Chakrasana

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Chakrasana

Chakrasana (Sanskrit: चक्रासन, romanizedCakrāsana, lit.'Wheel Pose') or Urdhva Dhanurasana (Sanskrit: ऊर्ध्वधनुरासन, romanizedŪrdhvadhanurāsana, lit.'Upward-Facing Bow Pose') is a backbending asana in yoga as exercise. The one-legged variant is often chosen by yoga practitioners who wish to advertise themselves.

Etymology and origins[edit]

Paryaṇkāsana in Sritattvanidhi

The name Chakrasana comes from the Sanskrit words चक्र chakra, "wheel", and आसन āsana, "posture" or "seat". The name Urdhva Dhanurasana comes from the Sanskrit urdhva ऊर्ध्व, upwards, and dhanura धनु, a bow (for shooting arrows).[1][2][3]

The pose is illustrated in the 19th century Sritattvanidhi as Paryaṇkāsana, Couch Pose.[4]

Description[edit]

In the general form of the asana, the practitioner has hands and feet on the floor, and the abdomen arches up toward the sky. It may be entered from a supine position or through a less rigorous supine backbend, such as Setu Bandha Sarvangasana (Bridge Pose). Some advanced practitioners can move into Wheel Pose by "dropping back" from Tadasana (Mountain Pose), or by standing with the back to a wall, reaching arms overhead and walking hands down the wall toward the floor. Advanced practitioners may also follow wheel with any of its variations (listed below), or with other backbends, such as Dwi Pada Viparita Dandasana, or by pushing back up to stand in Tadasana.[5][6]

Preparatory poses are backbends such as Salabhasana (Locust), variants of Bhujangasana (Cobra, Sphinx), and Dhanurasana (Bow).[5]

Counter poses are forward bends including Paschimottanasana (Seated Forward Bend) and Balasana (Child's Pose).[5]

Variations[edit]

Many variations of the pose are possible, including:

  • Eka Pada Urdhva Dhanurasana (One-Legged Upward Bow or One-Legged Wheel): one leg is lifted straight up into the air.[7][8]
  • Camatkarasana (Wild Thing Pose) has one arm lifted and the opposite leg straightened.[9]


Learning the pose[edit]

A pair of yoga bricks can be used to support the hands; slipping can be prevented by placing the bricks against a wall.[5]

People with tight shoulders or hips may be unable to move into Chakrasana. They can practise the pose using supports such as a pair of yoga bricks placed against a wall under the hands or feet. A mat can be spread over the bricks to prevent slipping.[5] Angled blocks may be more comfortable for the hands, as the slope reduces the strain on the wrists; alternatively, yoga bricks can be propped up on the wall's skirting board or other blocks. In a class, an assistant can stand by the practitioner's head (in place of the wall); the practitioner can then hold the assistant's ankles, and the assistant can hold the practitioner's shoulders.[10]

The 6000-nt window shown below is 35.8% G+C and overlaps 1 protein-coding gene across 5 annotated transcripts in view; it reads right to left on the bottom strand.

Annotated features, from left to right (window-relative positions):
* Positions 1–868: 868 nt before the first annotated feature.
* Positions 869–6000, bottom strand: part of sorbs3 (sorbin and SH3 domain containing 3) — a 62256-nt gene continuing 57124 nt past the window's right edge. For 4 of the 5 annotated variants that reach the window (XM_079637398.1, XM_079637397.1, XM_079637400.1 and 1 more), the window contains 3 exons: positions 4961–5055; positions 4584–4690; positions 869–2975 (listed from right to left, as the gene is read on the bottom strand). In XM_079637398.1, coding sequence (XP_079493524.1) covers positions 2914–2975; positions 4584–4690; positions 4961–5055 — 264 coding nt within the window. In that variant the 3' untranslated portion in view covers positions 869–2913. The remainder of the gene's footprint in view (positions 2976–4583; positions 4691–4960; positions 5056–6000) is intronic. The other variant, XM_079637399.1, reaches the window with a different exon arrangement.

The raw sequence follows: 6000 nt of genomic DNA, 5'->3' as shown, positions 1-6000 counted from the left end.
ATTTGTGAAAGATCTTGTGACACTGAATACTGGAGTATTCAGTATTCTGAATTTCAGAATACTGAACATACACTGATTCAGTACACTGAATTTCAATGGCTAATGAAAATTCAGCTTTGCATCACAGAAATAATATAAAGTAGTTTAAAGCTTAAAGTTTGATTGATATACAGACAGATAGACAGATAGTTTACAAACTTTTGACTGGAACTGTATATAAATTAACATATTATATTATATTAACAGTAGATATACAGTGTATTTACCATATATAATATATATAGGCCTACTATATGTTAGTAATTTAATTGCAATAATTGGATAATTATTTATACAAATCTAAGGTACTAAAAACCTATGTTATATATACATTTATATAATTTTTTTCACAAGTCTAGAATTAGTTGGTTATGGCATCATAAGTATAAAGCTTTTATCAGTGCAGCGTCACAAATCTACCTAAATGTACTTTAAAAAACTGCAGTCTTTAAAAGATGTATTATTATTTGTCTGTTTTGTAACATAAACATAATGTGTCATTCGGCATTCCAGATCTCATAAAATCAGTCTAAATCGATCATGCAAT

The pose can be practised against a wall by standing a pace away from the wall, and facing away from it, with the feet about hip width apart. With the knees bent, the arms reach up and then back to the wall, and the head is leant back. If comfortable, the hands may be walked a little further down the wall and the arms and knees straightened.[5]

In culture[edit]

On its 40th anniversary, Yoga Journal recalled seven ways it had covered Urdhva Dhanurasana, including a cover of Iyengar Yoga teacher Rama Jyoti Vernon doing the pose in its first year, 1975 and Angela Farmer doing the one-legged variant in 1982.[11] The pose is often chosen by yoga practitioners who wish to advertise themselves: the Welsh author Holly Williams, writing about the commercialisation of yoga in The Independent, commented that she had "unfollowed [several] people on Instagram whose artful shots of their Lycra-clad one-legged wheel poses come with a barrage of hashtags (#fitspo #yogaeverydamnday #beagoddess)."[12]

See also[edit]

References[edit]

  1. ^ "Chakrasana". Ashtanga Yoga. Archived from the original on 2011-03-04. Retrieved 2011-04-11.
  2. ^ Sinha, S. C. (1996). Dictionary of Philosophy. Anmol Publications. p. 18. ISBN 978-81-7041-293-9.
  3. ^ Kaul, H. Kumar (1993). Yoga and drug addiction. B.R. Publishing Corporation. p. 92. ISBN 978-81-7018-742-4.
  4. ^ Sjoman 1999, p. 70.
  5. ^ a b c d e f "Upward Bow (Wheel) Pose". Yoga Journal. 28 August 2007.
  6. ^ "Urdhva Dhanurasana: The Full Wheel Pose". Gaia. Retrieved 2016-12-04.
  7. ^ "Eka Pada Chakrasana". Jaisiyaram. Retrieved 21 March 2013.
  8. ^ "One-Legged Wheel Pose". Yogapedia. 31 March 2018. Retrieved 2 August 2022.
  9. ^ Anon (31 August 2009). "Wild Thing". Yoga Journal. Retrieved 8 February 2019. One poetic translation of Camatkarasana means "the ecstatic unfolding of the enraptured heart."
  10. ^ Lizzie, Jade (17 October 2019). "Chakrasana: How to Perfect Your Wheel Pose". Yogapedia. Retrieved 5 August 2022.
  11. ^ EichenSeher, Tasha (9 July 2015). "1 Pose, 40 Years: Urdhva Dhanurasana (Wheel Pose)". Yoga Journal.
  12. ^ Williams, Holly (29 November 2015). "The great hippie hijack: how consumerism devoured the counterculture dream". The Independent. Retrieved 2 August 2022.

Sources[edit]

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